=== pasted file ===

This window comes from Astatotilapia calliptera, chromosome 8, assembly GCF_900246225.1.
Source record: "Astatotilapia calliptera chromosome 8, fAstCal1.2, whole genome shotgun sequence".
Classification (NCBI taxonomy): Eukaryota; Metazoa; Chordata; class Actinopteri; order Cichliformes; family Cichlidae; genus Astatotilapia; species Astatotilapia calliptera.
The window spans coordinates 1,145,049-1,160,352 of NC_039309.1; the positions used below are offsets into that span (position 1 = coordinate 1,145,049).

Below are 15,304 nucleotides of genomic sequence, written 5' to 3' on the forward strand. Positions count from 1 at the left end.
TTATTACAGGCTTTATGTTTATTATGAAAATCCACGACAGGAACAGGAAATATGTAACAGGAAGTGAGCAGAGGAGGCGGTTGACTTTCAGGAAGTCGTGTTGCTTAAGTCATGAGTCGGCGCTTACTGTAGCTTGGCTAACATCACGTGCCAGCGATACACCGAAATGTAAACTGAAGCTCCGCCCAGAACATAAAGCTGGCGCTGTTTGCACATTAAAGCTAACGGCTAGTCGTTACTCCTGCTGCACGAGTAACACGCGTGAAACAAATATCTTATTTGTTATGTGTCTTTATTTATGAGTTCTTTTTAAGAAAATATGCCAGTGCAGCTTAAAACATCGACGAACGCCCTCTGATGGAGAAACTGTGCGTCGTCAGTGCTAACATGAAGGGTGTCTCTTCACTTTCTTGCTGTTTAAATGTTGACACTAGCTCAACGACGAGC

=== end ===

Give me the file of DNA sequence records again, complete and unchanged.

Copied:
This window comes from Astatotilapia calliptera, chromosome 8, assembly GCF_900246225.1.
Source record: "Astatotilapia calliptera chromosome 8, fAstCal1.2, whole genome shotgun sequence".
Classification (NCBI taxonomy): Eukaryota; Metazoa; Chordata; class Actinopteri; order Cichliformes; family Cichlidae; genus Astatotilapia; species Astatotilapia calliptera.
The window spans coordinates 1,145,049-1,160,352 of NC_039309.1; the positions used below are offsets into that span (position 1 = coordinate 1,145,049).

Below are 15,304 nucleotides of genomic sequence, written 5' to 3' on the forward strand. Positions count from 1 at the left end.
TTATTACAGGCTTTATGTTTATTATGAAAATCCACGACAGGAACAGGAAATATGTAACAGGAAGTGAGCAGAGGAGGCGGTTGACTTTCAGGAAGTCGTGTTGCTTAAGTCATGAGTCGGCGCTTACTGTAGCTTGGCTAACATCACGTGCCAGCGATACACCGAAATGTAAACTGAAGCTCCGCCCAGAACATAAAGCTGGCGCTGTTTGCACATTAAAGCTAACGGCTAGTCGTTACTCCTGCTGCACGAGTAACACGCGTGAAACAAATATCTTATTTGTTATGTGTCTTTATTTATGAGTTCTTTTTAAGAAAATATGCCAGTGCAGCTTAAAACATCGACGAACGCCCTCTGATGGAGAAACTGTGCGTCGTCAGTGCTAACATGAAGGGTGTCTCTTCACTTTCTTGCTGTTTAAATGTTGACACTAGCTCAACGACGAGC